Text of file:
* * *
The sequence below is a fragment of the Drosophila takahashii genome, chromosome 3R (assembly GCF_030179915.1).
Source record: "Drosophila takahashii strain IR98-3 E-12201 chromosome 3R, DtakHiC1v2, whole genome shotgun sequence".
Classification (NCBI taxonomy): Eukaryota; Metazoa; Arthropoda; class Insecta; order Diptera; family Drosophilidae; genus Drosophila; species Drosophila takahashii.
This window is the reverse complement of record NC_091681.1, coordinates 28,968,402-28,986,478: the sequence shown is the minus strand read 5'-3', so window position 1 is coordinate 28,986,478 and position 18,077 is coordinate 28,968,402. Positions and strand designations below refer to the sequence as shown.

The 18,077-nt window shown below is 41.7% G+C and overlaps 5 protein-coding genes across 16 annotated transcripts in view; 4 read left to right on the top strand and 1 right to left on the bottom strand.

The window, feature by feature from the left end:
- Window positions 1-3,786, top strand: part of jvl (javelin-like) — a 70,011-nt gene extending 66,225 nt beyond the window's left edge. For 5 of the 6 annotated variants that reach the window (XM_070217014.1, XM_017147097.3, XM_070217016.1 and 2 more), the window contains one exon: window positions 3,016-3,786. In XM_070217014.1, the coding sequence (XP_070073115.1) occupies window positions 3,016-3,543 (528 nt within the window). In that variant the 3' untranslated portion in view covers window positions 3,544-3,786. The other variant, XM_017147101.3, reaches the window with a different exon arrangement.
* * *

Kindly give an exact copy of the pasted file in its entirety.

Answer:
The sequence below is a fragment of the Drosophila takahashii genome, chromosome 3R (assembly GCF_030179915.1).
Source record: "Drosophila takahashii strain IR98-3 E-12201 chromosome 3R, DtakHiC1v2, whole genome shotgun sequence".
Classification (NCBI taxonomy): Eukaryota; Metazoa; Arthropoda; class Insecta; order Diptera; family Drosophilidae; genus Drosophila; species Drosophila takahashii.
This window is the reverse complement of record NC_091681.1, coordinates 28,968,402-28,986,478: the sequence shown is the minus strand read 5'-3', so window position 1 is coordinate 28,986,478 and position 18,077 is coordinate 28,968,402. Positions and strand designations below refer to the sequence as shown.

The 18,077-nt window shown below is 41.7% G+C and overlaps 5 protein-coding genes across 16 annotated transcripts in view; 4 read left to right on the top strand and 1 right to left on the bottom strand.

The window, feature by feature from the left end:
- Window positions 1-3,786, top strand: part of jvl (javelin-like) — a 70,011-nt gene extending 66,225 nt beyond the window's left edge. For 5 of the 6 annotated variants that reach the window (XM_070217014.1, XM_017147097.3, XM_070217016.1 and 2 more), the window contains one exon: window positions 3,016-3,786. In XM_070217014.1, the coding sequence (XP_070073115.1) occupies window positions 3,016-3,543 (528 nt within the window). In that variant the 3' untranslated portion in view covers window positions 3,544-3,786. The other variant, XM_017147101.3, reaches the window with a different exon arrangement.